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Ā ā
Ǟ ǟ
Ǡ ǡ
Ǣ ǣ
Ē ē
Ī ī
Ō ō
Ȫ ȫ
Ǭ ǭ
Ȭ ȭ
Ȱ ȱ
Ū ū
Ǖ ǖ
Ȳ ȳ

A macron, from the Greek μακρόv (makrón), meaning "long", is a diacritic placed above a vowel (and, more rarely, under or above a consonant). It was originally used to mark a long syllable in Græco-Roman metrics, but now also indicates that the vowel is long. (This is the opposite of a breve ˘, used to indicate originally a short syllable and now also a short vowel.) Distinctions between long and short vowels are often phonemic. In the International Phonetic Alphabet the macron is used to indicate mid tone; the sign for a long vowel is a modified triangular colon.

Contents

Syllable weight

In Græco-Roman metrics and in the description of the metrics of other literatures, the macron was introduced and is still widely used to mark a long (i.e., heavy) syllable. Even the best and relatively recent classical Greek and Latin dictionaries[1] are still only concerned with indicating the length (i.e., weight) of syllables; that is why most still do not indicate the length of vowels in syllables that are otherwise metrically determined. Though many textbooks about ancient Rome and Greece employ the macron, it was not actually used at that time.

Vowel length

The following languages or transliteration systems use the macron to mark long vowels:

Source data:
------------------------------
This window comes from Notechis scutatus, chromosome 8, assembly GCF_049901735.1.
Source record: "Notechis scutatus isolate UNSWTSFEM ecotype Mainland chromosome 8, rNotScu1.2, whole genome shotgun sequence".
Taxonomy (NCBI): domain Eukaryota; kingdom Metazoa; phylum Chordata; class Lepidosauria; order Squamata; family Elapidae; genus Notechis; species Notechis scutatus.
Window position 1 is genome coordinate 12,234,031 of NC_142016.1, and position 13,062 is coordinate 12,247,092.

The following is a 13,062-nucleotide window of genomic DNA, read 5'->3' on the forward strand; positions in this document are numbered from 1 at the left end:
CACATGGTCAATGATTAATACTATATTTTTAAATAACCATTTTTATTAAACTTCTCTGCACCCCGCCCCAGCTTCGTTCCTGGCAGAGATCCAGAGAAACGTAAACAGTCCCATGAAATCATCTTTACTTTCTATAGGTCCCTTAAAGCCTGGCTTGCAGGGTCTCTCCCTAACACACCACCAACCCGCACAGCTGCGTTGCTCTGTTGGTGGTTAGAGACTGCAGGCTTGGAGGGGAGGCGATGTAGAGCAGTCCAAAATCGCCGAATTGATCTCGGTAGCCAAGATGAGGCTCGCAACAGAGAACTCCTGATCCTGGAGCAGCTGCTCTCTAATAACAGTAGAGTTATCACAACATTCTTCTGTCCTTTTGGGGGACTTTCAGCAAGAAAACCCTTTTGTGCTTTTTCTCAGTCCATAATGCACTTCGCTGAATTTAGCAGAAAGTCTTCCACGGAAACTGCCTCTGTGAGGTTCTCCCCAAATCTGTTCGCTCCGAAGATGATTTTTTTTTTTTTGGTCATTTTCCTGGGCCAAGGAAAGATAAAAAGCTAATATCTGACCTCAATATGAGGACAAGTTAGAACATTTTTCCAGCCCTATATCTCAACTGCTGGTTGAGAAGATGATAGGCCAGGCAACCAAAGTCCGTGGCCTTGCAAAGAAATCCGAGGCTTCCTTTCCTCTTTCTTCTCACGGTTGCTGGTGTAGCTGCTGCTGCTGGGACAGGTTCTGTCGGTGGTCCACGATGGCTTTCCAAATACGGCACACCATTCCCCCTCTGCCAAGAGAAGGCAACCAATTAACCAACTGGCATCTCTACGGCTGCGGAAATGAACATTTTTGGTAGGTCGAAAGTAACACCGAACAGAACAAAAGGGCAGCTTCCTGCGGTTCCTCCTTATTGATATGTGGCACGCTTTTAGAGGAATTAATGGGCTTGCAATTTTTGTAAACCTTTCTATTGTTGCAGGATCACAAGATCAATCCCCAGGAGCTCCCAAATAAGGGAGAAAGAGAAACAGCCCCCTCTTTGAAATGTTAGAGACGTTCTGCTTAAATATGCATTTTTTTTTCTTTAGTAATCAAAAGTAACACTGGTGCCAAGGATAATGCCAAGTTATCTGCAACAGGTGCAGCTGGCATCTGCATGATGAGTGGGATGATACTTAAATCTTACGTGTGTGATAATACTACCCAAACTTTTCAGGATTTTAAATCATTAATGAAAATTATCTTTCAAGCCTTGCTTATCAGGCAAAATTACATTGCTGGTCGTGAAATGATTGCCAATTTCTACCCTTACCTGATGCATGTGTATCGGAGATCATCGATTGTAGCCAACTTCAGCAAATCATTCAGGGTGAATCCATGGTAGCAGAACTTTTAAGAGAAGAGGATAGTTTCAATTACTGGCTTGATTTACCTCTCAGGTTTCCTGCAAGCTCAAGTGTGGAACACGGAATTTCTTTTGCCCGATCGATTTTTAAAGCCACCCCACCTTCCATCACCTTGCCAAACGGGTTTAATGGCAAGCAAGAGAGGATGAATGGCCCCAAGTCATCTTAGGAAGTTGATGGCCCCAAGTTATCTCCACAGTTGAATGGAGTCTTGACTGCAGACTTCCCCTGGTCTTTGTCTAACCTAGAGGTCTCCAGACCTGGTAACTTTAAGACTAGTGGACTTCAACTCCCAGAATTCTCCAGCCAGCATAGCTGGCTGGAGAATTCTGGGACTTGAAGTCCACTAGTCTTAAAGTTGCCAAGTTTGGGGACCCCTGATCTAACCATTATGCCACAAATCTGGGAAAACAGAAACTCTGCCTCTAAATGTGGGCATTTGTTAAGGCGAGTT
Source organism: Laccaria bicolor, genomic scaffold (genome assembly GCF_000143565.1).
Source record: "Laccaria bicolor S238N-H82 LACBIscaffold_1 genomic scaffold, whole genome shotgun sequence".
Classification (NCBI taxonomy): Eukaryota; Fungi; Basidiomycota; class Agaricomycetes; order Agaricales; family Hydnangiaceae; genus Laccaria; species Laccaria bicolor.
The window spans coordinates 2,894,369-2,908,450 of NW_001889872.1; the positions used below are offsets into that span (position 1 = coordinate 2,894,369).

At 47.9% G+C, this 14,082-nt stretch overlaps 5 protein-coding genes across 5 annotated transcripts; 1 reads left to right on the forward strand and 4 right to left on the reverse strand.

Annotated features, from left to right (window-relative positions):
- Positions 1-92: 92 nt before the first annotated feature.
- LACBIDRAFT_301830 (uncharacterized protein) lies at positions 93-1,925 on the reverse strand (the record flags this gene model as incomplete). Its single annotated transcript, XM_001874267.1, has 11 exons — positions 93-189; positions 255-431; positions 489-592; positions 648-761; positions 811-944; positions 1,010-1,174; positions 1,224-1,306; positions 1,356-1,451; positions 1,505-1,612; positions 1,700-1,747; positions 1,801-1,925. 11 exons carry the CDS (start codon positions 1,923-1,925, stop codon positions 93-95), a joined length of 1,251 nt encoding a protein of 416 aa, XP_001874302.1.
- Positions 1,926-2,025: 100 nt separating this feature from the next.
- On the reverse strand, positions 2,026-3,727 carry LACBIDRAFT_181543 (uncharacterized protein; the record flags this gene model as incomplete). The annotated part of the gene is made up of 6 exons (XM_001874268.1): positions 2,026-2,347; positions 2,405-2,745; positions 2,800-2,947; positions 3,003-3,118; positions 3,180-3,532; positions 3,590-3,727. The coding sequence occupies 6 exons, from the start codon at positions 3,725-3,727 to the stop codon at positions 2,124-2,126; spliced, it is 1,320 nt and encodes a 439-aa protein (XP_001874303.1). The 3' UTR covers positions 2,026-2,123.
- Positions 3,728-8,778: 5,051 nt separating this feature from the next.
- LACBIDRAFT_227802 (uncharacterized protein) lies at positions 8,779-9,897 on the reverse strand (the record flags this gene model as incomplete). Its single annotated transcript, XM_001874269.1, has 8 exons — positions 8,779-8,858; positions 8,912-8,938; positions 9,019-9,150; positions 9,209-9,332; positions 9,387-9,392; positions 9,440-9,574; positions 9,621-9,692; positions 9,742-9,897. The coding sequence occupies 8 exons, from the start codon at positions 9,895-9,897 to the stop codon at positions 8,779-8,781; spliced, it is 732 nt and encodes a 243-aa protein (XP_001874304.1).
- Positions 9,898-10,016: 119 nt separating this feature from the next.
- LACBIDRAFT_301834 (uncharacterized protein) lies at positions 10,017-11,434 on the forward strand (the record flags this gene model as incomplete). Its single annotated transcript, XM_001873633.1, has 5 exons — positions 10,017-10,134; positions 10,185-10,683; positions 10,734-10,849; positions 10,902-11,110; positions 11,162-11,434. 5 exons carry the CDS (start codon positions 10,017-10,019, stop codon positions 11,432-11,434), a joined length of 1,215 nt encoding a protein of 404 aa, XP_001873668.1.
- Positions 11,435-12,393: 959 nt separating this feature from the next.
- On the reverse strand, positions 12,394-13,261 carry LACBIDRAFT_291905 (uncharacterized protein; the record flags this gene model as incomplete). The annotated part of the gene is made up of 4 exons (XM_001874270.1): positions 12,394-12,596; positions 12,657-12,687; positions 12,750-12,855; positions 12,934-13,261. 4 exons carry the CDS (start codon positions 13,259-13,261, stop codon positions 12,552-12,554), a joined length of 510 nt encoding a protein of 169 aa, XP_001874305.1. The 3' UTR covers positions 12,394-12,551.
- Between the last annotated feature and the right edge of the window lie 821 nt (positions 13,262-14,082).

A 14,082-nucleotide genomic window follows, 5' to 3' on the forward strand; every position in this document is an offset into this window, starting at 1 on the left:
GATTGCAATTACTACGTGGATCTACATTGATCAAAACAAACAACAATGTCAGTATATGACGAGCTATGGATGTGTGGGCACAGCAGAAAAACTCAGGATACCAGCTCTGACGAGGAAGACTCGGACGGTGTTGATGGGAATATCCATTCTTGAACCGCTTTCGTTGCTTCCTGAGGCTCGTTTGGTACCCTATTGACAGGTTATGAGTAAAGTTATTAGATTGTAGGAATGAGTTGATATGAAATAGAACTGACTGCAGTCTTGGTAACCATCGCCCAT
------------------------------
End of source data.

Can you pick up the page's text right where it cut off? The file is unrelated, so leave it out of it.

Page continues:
• Slavicists use the macron to indicate a non-tonic long vowel, or a non-tonic syllabic liquid, such as on l, lj, m, n, nj, and r. Languages with this feature include standard and jargon varieties of Serbian, Croatian, Macedonian[citation needed], Slovak[citation needed], Bulgarian.[2]
  • Transcriptions of Arabic typically use macrons to indicate long vowels — ا (alif when pronounced as /aː/), و (waw, when pronounced as /uː/), and ي (ya', when pronounced as /iː/). Thus the Arabic word ثلاثة (three) is transliterated ṯalāṯah.
  • Some modern dictionaries of classical Greek and Latin, where the macron is sometimes used in conjunction with the breve. However, many such dictionaries still have ambiguities in their treatment and distinction of long vowels or heavy syllables.
  • The Hepburn romanization system of Japanese. Examples: kōtsū (交通) "traffic" as opposed to kotsu () "bone" or "knack" (fig.)
  • Latvian. "Ā", "ē", "ī", "ū" are separate letters that sort in alphabetical order immediately after "a", "e", "i", "u" respectively. Ō was also used in Latvian, but it was discarded as of 1957.
  • Lithuanian. "Ū" is a separate letter but given the same position in collation as the unaccented "u". It marks a long vowel; other long vowels are indicated with an ogonek (which used to indicate nasalization, but no longer does): "ą", "ę", "į", "ų", "o" being always long in Lithuanian except for some recent loanwords. For the long counterpart of "i", "y" is used.
  • Transcriptions of Nahuatl (spoken in Mexico). Since Nahuatl (Nāhuatl) (Aztecs' language) did not have a writing system, when Spanish conquistadors arrived, they wrote the language in their own alphabet without distinguishing long vowels. Over a century later, in 1645, Horacio Carochi defined macrons to mark long vowels ā, ē, ī and ō, and short vowels with grave (`) accents. This is rare nowadays since many people write Nahuatl without any orthographic sign and with the letters /k/, /s/ and /w/, not present in the original alphabet. Some projects prefer macron-based writing, as in Nahuatl Wikipedia.
  • Modern transcriptions of Old English.
  • Latin transliteration of Pali and Sanskrit.
  • Polynesian languages:
    • Hawaiian. The macron is called kahakō, and it indicates vowel length, which changes meaning and the placement of stress.